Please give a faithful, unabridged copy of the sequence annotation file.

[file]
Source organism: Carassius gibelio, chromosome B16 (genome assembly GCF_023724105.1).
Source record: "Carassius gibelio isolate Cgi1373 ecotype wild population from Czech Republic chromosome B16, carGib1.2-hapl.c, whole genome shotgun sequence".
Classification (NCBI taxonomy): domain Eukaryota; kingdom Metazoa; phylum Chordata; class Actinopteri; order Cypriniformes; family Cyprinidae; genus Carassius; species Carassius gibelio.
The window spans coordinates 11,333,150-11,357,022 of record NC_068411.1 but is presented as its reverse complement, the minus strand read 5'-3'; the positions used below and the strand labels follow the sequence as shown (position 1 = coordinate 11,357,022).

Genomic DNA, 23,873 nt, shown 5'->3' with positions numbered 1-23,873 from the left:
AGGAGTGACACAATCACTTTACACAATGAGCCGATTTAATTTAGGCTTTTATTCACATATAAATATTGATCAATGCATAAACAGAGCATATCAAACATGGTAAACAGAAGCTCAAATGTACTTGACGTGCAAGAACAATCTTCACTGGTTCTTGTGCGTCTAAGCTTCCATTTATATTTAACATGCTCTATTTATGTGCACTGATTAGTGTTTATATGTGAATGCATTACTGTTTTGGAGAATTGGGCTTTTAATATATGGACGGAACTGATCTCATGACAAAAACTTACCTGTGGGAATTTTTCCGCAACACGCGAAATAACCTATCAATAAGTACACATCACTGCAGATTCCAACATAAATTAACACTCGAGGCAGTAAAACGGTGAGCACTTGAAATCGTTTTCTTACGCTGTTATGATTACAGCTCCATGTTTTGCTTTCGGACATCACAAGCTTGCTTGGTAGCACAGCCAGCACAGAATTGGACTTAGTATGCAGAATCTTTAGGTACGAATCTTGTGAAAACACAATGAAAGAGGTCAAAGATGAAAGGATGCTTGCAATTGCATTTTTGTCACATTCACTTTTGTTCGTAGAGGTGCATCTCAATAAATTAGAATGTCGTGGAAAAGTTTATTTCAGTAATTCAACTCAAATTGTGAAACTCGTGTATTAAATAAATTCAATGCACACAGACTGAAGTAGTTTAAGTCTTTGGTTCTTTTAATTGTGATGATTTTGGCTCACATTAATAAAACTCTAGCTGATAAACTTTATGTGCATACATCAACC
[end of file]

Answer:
Source organism: Carassius gibelio, chromosome B16 (genome assembly GCF_023724105.1).
Source record: "Carassius gibelio isolate Cgi1373 ecotype wild population from Czech Republic chromosome B16, carGib1.2-hapl.c, whole genome shotgun sequence".
Classification (NCBI taxonomy): domain Eukaryota; kingdom Metazoa; phylum Chordata; class Actinopteri; order Cypriniformes; family Cyprinidae; genus Carassius; species Carassius gibelio.
The window spans coordinates 11,333,150-11,357,022 of record NC_068411.1 but is presented as its reverse complement, the minus strand read 5'-3'; the positions used below and the strand labels follow the sequence as shown (position 1 = coordinate 11,357,022).

Genomic DNA, 23,873 nt, shown 5'->3' with positions numbered 1-23,873 from the left:
AGGAGTGACACAATCACTTTACACAATGAGCCGATTTAATTTAGGCTTTTATTCACATATAAATATTGATCAATGCATAAACAGAGCATATCAAACATGGTAAACAGAAGCTCAAATGTACTTGACGTGCAAGAACAATCTTCACTGGTTCTTGTGCGTCTAAGCTTCCATTTATATTTAACATGCTCTATTTATGTGCACTGATTAGTGTTTATATGTGAATGCATTACTGTTTTGGAGAATTGGGCTTTTAATATATGGACGGAACTGATCTCATGACAAAAACTTACCTGTGGGAATTTTTCCGCAACACGCGAAATAACCTATCAATAAGTACACATCACTGCAGATTCCAACATAAATTAACACTCGAGGCAGTAAAACGGTGAGCACTTGAAATCGTTTTCTTACGCTGTTATGATTACAGCTCCATGTTTTGCTTTCGGACATCACAAGCTTGCTTGGTAGCACAGCCAGCACAGAATTGGACTTAGTATGCAGAATCTTTAGGTACGAATCTTGTGAAAACACAATGAAAGAGGTCAAAGATGAAAGGATGCTTGCAATTGCATTTTTGTCACATTCACTTTTGTTCGTAGAGGTGCATCTCAATAAATTAGAATGTCGTGGAAAAGTTTATTTCAGTAATTCAACTCAAATTGTGAAACTCGTGTATTAAATAAATTCAATGCACACAGACTGAAGTAGTTTAAGTCTTTGGTTCTTTTAATTGTGATGATTTTGGCTCACATTAATAAAACTCTAGCTGATAAACTTTATGTGCATACATCAACC